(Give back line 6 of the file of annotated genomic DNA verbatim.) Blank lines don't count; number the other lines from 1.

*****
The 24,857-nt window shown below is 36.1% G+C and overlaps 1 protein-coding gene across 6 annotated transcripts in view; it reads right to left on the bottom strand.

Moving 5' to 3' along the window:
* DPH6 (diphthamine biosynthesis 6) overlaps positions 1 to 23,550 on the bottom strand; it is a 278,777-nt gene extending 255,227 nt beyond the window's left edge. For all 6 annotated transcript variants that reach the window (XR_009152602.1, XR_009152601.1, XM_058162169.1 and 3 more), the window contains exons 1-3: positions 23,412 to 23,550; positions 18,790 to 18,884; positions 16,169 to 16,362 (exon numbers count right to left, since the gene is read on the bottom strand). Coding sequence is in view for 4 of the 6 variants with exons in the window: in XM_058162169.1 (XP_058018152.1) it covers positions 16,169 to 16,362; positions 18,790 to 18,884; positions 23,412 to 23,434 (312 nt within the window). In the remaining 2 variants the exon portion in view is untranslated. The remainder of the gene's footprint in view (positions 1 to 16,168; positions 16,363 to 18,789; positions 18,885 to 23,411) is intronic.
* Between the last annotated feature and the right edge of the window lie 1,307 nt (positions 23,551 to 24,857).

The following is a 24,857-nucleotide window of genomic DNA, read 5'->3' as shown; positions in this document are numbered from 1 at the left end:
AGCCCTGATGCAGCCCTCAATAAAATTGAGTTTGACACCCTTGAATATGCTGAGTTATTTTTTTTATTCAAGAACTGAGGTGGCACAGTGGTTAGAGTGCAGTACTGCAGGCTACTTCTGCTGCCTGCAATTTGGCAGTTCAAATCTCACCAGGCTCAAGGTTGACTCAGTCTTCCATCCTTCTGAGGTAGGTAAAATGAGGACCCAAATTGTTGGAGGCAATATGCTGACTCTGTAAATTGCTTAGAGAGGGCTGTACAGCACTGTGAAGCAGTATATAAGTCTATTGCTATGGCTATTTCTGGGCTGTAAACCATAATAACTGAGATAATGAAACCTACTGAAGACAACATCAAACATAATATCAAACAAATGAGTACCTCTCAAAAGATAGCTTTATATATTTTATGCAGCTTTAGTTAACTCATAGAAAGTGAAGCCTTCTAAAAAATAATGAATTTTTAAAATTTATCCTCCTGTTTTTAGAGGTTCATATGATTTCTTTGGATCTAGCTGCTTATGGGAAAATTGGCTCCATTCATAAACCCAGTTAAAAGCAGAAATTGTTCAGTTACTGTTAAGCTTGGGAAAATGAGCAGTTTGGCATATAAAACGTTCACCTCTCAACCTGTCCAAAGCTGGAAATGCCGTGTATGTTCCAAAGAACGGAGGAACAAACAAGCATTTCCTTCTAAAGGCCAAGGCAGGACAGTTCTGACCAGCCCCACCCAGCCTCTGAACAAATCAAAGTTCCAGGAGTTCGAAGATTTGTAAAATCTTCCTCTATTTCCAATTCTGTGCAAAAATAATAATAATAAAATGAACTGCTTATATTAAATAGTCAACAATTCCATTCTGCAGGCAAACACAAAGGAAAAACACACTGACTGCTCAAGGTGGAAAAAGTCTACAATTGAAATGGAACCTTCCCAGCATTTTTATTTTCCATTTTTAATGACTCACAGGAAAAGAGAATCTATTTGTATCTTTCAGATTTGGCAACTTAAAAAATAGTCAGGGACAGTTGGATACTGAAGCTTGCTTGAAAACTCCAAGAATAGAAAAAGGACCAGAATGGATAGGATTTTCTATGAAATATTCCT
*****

AGCCCTGATGCAGCCCTCAATAAAATTGAGTTTGACACCCTTGAATATGCTGAGTTATTTTTTTTATTCAAGAACTGAGGTGGCACAGTGGTTAGAGTGCAGTACTGCAGGCTACTTCTGCTGCCTGCAATTTGGCAGTTCAAATCTCACCAGGCTCAAGGTTGACTCAGTCTTCCATCCTTCTGAGGTAGGTAAAATGAGGACCCAAATTGTTGGAGGCAATATGCTGACTCTGTAAATTGCTTAGAGAGGGCTGTACAGCACTGTGAAGCAGTATATAAGTCTATTGCTATGGCTATTTCTGGGCTGTAAACCATAATAACTGAGATAATGAAACCTACTGAAGACAACATCAAACATAATATCAAACAAATGAGTACCTCTCAAAAGATAGCTTTATATATTTTATGCAGCTTTAGTTAACTCATAGAAAGTGAAGCCTTCTAAAAAATAATGAATTTTTAAAATTTATCCTCCTGTTTTTAGAGGTTCATATGATTTCTTTGGATCTAGCTGCTTATGGGAAAATTGGCTCCATTCATAAACCCAGTTAAAAGCAGAAATTGTTCAGTTACTGTTAAGCTTGGGAAAATGAGCAGTTTGGCATATAAAACGTTCACCTCTCAACCTGTCCAAAGCTGGAAATGCCGTGTATGTTCCAAAGAACGGAGGAACAAACAAGCATTTCCTTCTAAAGGCCAAGGCAGGACAGTTCTGACCAGCCCCACCCAGCCTCTGAACAAATCAAAGTTCCAGGAGTTCGAAGATTTGTAAAATCTTCCTCTATTTCCAATTCTGTGCAAAAATAATAATAATAAAATGAACTGCTTATATTAAATAGTCAACAATTCCATTCTGCAGGCAAACACAAAGGAAAAACACACTGACTGCTCAAGGTGGAAAAAGTCTACAATTGAAATGGAACCTTCCCAGCATTTTTATTTTCCATTTTTAATGACTCACAGGAAAAGAGAATCTATTTGTATCTTTCAGATTTGGCAACTTAAAAAATAGTCAGGGACAGTTGGATACTGAAGCTTGCTTGAAAACTCCAAGAATAGAAAAAGGACCAGAATGGATAGGATTTTCTATGAAATATTCCT